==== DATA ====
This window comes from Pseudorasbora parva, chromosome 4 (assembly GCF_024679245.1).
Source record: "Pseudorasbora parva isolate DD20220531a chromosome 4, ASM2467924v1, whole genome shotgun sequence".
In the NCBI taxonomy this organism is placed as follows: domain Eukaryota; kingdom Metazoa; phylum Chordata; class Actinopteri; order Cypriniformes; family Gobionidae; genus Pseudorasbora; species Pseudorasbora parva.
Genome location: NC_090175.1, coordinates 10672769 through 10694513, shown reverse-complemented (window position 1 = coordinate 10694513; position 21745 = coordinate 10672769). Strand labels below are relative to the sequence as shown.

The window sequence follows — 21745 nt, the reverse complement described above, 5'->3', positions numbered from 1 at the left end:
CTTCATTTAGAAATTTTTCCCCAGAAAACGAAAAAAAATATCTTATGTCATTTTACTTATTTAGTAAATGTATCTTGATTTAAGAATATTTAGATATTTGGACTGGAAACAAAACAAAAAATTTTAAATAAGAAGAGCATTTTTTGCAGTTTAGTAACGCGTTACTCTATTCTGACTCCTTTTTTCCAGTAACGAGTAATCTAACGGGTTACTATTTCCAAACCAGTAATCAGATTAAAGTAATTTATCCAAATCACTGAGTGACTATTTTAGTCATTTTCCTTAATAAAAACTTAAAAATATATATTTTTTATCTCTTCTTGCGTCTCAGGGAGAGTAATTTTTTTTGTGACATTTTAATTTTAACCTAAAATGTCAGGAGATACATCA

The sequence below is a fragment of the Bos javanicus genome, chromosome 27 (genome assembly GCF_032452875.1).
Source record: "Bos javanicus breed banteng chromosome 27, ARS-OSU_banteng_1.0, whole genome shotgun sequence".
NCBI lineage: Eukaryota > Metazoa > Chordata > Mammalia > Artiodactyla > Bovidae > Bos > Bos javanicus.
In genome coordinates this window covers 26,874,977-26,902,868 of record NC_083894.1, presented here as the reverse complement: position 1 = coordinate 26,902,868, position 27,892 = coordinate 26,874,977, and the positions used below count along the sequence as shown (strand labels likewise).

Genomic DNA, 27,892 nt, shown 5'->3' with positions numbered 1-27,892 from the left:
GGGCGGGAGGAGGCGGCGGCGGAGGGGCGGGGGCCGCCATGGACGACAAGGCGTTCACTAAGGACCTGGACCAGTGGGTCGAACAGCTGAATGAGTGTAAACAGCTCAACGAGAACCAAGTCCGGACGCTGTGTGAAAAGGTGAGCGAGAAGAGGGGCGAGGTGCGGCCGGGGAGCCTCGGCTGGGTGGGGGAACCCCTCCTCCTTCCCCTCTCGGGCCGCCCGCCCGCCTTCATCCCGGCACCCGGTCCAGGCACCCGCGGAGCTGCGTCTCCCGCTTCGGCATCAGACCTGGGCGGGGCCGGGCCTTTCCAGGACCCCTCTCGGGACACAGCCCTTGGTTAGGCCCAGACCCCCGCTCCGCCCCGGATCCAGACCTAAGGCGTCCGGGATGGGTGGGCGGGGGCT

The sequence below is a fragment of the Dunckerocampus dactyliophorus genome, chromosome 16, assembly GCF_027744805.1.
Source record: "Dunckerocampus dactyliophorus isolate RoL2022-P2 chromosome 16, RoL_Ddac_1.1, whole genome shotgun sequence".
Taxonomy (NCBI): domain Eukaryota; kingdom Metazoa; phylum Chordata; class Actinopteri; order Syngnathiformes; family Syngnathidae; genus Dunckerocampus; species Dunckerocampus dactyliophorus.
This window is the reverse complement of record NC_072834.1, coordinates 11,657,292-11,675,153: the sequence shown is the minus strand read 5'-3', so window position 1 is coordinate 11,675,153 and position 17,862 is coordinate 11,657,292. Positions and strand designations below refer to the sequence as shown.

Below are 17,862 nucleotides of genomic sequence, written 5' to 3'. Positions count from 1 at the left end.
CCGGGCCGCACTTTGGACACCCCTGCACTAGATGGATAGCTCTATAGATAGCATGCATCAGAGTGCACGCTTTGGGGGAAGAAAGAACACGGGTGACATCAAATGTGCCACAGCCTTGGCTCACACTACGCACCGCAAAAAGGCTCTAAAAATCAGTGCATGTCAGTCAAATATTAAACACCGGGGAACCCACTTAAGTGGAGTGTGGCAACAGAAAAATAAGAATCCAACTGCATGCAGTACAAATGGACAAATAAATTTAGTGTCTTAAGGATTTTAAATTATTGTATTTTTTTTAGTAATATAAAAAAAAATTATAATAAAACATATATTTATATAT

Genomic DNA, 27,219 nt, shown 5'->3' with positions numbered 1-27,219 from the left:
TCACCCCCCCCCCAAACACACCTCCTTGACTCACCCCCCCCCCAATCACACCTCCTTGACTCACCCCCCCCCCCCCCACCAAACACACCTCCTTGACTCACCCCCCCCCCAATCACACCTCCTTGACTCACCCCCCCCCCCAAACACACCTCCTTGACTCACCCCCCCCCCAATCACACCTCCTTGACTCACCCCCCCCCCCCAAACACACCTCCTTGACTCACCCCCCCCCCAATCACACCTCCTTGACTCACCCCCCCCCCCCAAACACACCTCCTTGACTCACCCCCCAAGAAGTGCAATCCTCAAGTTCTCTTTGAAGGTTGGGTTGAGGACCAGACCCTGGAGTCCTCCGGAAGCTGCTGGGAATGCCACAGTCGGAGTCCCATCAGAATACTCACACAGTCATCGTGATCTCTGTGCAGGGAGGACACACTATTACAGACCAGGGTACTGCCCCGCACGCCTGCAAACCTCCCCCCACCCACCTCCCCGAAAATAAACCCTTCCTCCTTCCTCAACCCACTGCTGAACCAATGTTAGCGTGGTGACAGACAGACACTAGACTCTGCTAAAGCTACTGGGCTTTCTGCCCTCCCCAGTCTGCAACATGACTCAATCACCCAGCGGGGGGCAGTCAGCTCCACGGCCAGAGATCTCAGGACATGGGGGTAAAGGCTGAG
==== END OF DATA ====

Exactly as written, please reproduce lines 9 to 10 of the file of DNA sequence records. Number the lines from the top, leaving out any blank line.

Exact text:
NCBI lineage: Eukaryota > Metazoa > Chordata > Mammalia > Artiodactyla > Bovidae > Bos > Bos javanicus.
In genome coordinates this window covers 26,874,977-26,902,868 of record NC_083894.1, presented here as the reverse complement: position 1 = coordinate 26,902,868, position 27,892 = coordinate 26,874,977, and the positions used below count along the sequence as shown (strand labels likewise).